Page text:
While ScopeCoat and SlideCoat products have been around for a while, the wow factor comes from the new Sentry packs. Each features a waterproof ripstop nylon construction with rugged, rubberized zippers to keep the contents dry. And Noell’s team has added new, lightweight MOLLE-style webbing dubbed “1080” that allows the user to attach pouches at various angles.
“We basically made these packs for the type of activities we like to do,” said Sentry’s Nick Ferros. “I’m a fisherman, so I just design what I need.”
Noell said he’s resurrected the old Uncle Mike’s (which was part of the Blackhawk! family of brands) manufacturing facility in Boise, Idaho, and is reaching out to old employees there to get band back together. He’s also teamed with longtime Blackhawk! exec Terry Naughton, who’s serving as Sentry’s president.
With a building roster of products and a focus on the technology of today, it’ll be interesting to see whether Sentry becomes the tactical colossus that Blackhawk! once was.
“I, Private Schmuckatelli, take you, whatever your name is, to be my lawfully wedded wife.”
Many service members (not mentioning any names) spoke these words right before a deployment to move out of the small studio-sized barracks most likely for the extra money every month.
This money comes from the Basic Allowance for Housing (BAH). Implemented in January 1998 BAH pays housing expenses for service members to move off-base if the barracks are overcrowded or if a change in the member’s lifestyle warrants it (i.e., having a baby or getting married. After a certain pay grade, everyone receives BAH, but it is restricted in the lower ranks. That’s why some take the risk of a contract marriage.
Although contract marriages are frowned upon by the chain of command, it’s a well-known practice utilized by all ranks today. Capitalizing on this financial loophole could benefit your future (depending on the person with whom you join in court-approved matrimony).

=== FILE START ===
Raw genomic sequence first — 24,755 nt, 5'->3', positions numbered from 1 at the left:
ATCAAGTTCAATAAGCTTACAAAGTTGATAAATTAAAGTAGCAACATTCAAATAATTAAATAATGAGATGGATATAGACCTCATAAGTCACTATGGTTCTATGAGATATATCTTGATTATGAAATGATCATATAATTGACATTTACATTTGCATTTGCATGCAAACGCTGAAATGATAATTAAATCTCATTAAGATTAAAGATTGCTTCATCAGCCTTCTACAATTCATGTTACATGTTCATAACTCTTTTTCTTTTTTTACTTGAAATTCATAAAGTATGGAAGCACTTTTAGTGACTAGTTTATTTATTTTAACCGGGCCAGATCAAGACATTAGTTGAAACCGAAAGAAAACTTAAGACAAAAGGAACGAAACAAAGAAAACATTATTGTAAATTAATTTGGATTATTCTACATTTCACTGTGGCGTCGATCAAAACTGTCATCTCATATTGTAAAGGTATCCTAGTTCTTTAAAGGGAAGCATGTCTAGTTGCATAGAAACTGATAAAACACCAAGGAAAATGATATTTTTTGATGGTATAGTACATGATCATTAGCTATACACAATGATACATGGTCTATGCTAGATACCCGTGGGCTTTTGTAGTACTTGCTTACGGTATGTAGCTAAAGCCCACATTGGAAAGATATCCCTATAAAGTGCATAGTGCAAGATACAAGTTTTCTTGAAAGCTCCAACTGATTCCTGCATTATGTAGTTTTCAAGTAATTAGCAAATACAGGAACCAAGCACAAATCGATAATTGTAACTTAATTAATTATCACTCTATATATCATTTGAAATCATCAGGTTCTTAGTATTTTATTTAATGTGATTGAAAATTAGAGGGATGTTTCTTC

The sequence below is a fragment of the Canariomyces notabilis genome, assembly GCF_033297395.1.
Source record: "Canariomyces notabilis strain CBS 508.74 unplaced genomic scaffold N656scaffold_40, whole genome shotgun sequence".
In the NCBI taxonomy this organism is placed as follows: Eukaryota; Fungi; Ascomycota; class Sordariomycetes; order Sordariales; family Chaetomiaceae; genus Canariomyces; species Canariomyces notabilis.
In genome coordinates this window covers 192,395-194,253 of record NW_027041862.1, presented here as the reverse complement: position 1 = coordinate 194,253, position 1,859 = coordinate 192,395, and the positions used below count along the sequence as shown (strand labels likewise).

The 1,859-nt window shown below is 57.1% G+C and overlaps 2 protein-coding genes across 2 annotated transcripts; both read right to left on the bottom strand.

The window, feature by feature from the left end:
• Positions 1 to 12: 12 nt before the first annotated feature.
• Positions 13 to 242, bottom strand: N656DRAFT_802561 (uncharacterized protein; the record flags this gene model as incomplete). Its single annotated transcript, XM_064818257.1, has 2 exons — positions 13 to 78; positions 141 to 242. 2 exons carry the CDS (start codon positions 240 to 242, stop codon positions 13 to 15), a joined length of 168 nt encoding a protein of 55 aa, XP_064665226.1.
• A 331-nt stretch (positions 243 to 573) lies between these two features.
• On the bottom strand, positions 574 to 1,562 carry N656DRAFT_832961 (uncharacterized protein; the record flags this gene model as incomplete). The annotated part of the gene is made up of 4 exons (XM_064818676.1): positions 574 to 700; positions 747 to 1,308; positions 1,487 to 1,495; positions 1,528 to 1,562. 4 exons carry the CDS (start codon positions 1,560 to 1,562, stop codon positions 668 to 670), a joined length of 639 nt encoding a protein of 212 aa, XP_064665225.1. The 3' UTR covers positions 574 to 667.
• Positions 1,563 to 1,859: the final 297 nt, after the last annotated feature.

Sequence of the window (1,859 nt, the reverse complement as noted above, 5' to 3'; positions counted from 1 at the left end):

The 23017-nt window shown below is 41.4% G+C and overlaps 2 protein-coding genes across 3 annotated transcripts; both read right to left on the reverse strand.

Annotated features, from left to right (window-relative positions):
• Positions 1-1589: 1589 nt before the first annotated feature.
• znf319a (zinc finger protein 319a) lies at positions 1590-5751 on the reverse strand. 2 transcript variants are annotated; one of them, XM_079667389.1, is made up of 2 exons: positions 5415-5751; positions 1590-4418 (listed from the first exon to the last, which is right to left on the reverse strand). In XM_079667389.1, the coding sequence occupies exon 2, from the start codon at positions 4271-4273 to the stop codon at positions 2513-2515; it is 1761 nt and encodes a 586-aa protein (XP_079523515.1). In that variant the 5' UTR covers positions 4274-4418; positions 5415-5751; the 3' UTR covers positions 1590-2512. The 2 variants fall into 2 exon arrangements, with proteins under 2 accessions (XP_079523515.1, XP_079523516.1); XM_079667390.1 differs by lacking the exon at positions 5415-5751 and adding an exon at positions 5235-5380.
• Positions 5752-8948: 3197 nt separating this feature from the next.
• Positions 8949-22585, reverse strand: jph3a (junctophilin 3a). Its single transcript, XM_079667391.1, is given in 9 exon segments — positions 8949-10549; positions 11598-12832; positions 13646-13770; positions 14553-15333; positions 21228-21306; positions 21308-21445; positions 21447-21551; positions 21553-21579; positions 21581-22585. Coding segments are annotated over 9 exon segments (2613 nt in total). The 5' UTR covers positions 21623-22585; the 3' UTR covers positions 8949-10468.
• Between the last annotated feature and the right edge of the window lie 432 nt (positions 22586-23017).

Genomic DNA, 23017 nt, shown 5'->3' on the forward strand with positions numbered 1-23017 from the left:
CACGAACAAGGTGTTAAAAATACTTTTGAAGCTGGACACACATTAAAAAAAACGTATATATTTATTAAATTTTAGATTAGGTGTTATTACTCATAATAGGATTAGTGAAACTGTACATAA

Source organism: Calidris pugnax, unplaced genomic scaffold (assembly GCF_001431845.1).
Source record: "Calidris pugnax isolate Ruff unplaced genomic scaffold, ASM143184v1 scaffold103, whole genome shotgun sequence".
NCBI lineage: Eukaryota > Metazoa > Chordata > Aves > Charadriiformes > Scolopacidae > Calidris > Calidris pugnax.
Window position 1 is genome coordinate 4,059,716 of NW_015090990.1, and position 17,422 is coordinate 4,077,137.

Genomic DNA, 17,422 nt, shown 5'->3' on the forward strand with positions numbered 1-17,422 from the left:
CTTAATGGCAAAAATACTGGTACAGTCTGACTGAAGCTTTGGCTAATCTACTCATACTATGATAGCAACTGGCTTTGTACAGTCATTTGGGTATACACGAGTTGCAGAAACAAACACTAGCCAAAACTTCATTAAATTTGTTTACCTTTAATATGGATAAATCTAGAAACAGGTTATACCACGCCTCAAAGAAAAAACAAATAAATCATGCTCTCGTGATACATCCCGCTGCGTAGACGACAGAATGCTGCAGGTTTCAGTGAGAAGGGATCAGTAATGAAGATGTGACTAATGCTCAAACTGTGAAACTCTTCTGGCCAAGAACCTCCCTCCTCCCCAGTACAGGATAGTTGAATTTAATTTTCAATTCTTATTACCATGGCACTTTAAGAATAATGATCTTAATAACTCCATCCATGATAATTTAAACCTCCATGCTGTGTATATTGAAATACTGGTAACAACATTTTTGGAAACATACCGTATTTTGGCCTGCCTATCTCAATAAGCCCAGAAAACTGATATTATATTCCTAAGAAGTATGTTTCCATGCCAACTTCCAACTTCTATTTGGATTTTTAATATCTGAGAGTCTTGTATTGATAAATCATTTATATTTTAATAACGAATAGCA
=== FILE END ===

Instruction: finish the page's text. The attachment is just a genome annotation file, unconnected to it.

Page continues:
Here are a few added bonuses to your contract marriage that you may have never noticed before.
1. Renter’s History
Signing a lease with a rental company starts your “Renter’s History.” As long as you pay your rent on time, this keeps you in good standing with the rental bureaus. Young service members may not have the best credit, but having good rental history is a step in the right direction.
Your contract marriage could help prevent you from being homeless in the future.
“I am serious and don’t call me, Shirley.” (Paramount Pictures)
2. Learn to Budget
Although the medical benefits are valuable, they could throw a curveball and require more money every month than you planned. Checking to see how much a service member earns is simple: you can Google it. Waiting to get paid on the 1st and 15th of every month could feel like a freaking eternity without a budget.
A contract marriage probably didn’t make you a millionaire even if it made you feel that way after that first check. So learn to…
3. It Follows
Unfortunately, one crappy aspect of being in the military is how your command intervenes in your personal life. They like to know about everything and if you don’t tell them upfront, somehow they manage to find out.
If you plan on making the military a career, I advise against a contract marriage, especially when word gets out about your legally-binding “spouse” while you’re out hitting on every single person at the bar. Remember: it’s technically fraud, so good luck getting promoted.
People can often suck.
4. Emotional Maturity
The average marrying age range in the civilian world is 25 to 27. However, in the military, the median falls at 22 – above legal drinking age, but not yet a mature adult. No one is condoning getting married for the benefits, but if you do and it doesn’t work out, you shouldn’t be surprised.
You were young, dumb and full of one bad idea after another. Your temporary spouse may not have been the perfect soulmate, but at least you narrowed it down.
5. The Silver Lining
Looking back on it, would you do it again? Overall experiences will vary depending on if everything went to plan. The memories you have are what separates you as an individual and makes you unique. If it made you into a grumpy old man, then that sucks.
Take it for what it is. It’s always better to look toward the future than dwell in the past.